A Guide to the Specialized Master’s in Accounting
Welcome to MetroMBA's Master's in Accounting Guide. While not a replacement for a traditional MBA program, a specialized Master’s in Accounting degree is ideal for professionals interested in working in public accounting and earning their CPA. At many top business schools, a Master’s in Accounting is focused on a career in corporate accounting or consulting, providing a strong knowledge base of accounting principles and business applications.
Scroll down to find some of the world's best Master's in Accounting degrees offered by the world's leading business schools: a list that continues to grow year by year. But first, what is a Master’s in Accounting, what does it take to graduate, and what career opportunities are available after graduation?
What is a Master’s in Accounting?
A Master’s in Accounting (MAcc) degree is hyper-focused on accounting. It is designed to prepare students for their CPA examination with a combination of graduate courses in accounting, management, tax, and leadership. The degree is designed for early career professionals with zero to five years of work experience, and want to pursue a career in corporate accounting. Students tend to be younger as previous work experience is not required and many students enter the program directly post-undergraduate school.
The degree dives into both fundamental and advanced subjects in accounting, including subjects such as tax research methodology, advanced auditing, corporate financial management, and ethics in accounting. The goal is to provide students with a deep understanding of the strategic role of accounting in business and society.
Graduates should be well versed in the fundamental concepts of accounting, effective accounting methods, and the knowledge required to pass the CPA exam. They’ll graduate with opportunities at one of the “Big Four” accounting firms (KPMG, Deloitte, PricewaterhouseCoopers, Ernst & Young) and advanced upper management positions.
Most MAcc programs jump right into accounting-focused curriculum with courses in accounting ethics, auditing, financial statements, tax planning and strategy, and more. However, there may be the opportunity for students to take more specialized accounting and finance courses such as those covering mergers and acquisitions or family wealth preservation.
Typical classes include:
- Corporate Financial Reporting
- Financial Decision Making
- Auditing and Assurance
- Business Taxation
- Financial Statement Analysis
- Business Law
Depending on the program, you may have the option to customize your coursework to a more specific area of finance. For example, you could choose to concentrate your curriculum in:
- Forensic Accounting
- Management Accounting
- Accounting Information Systems
Most Master’s in Accounting programs tend to be shorter, requiring just 12 months to complete all requirements. Other MAcc programs may be slightly longer in length, up to two years, but typically that’s for a part-time program. Programs can be full-time or part-time, residential or online, it all depends on the exact program you choose. No matter the case, it’s typically an intensive and fast-paced program with a busy schedule.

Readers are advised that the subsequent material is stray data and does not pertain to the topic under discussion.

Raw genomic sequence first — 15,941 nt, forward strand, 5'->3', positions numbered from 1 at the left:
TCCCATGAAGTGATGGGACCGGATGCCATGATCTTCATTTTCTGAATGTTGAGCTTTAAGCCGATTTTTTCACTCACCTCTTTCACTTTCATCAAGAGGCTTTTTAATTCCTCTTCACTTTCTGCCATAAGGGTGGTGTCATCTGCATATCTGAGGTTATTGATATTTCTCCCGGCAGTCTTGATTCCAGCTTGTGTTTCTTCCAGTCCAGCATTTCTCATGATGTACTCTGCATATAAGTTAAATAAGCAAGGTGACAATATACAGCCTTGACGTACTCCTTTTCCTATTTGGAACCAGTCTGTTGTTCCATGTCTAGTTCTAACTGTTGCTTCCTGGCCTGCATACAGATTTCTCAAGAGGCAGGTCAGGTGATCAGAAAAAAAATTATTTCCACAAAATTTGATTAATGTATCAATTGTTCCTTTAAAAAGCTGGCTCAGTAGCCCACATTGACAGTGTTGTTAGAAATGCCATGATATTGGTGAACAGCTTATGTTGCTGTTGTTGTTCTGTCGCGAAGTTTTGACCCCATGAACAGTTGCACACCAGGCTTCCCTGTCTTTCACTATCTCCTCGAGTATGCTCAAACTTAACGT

Admissions into a MAcc program can vary based on the business school, but typically requires a high level of excellence in grades and test scores. Applications may consist of:
Applications may consist of:
- Resume (work experience ranges from 0 to 5 years, but averages around 0 to 2 years)
- Essay or Personal Statement
- Letters of Recommendation
- Academic Transcripts
- GMAT or GRE (averaging quantitative scores in the top 80 percent)
At minimum, applicants are expected to have a strong background in accounting, usually an undergraduate degree in accounting. Other common undergraduate majors include finance, business administration, and economics.
The total cost of your Master’s in Accounting program will vary greatly based on the program you select. Tuition ranges from $25,000 to $85,000 for a year plus living expenses. In many cases, funding is available for MAcc students in the form of scholarships, fellowships, employer sponsorship (particularly from a Big Four accounting firm), and teaching assistantships. There are also loans and external financial support sources available.
The U.S. Bureau of Labor Statistics expects employment for accountants and auditors to grow 10.7 percent from 2014 to 2024, with about 142,400 jobs expected. Master’s in Accounting graduates are qualified to work as an accountant or auditor in the private and public sector. They can choose to take on specialized roles in financial analysis and budgeting or more managerial roles.
Graduates often go on to work in public accounting firms or for large financial institutions or government organizations. Potential employers include:
- Ernst & Young
- Grant Thornton
- Rothstein Kass
- Capital Group
- Wells Fargo
- Credit Suisse
- Goldman Sachs
One thing to note is that Master’s in Accounting students typically earn less than MBA graduates, since they tend to have less work experience under their belts and a narrower range of skills. Projected salaries vary based on the exact career field but average around $69,350. The highest paid earn $122,220 while some of the lowest paid earn $43,020. Here’s how that breaks down:
Here’s how the salaries break down in terms of annual median salary (USD):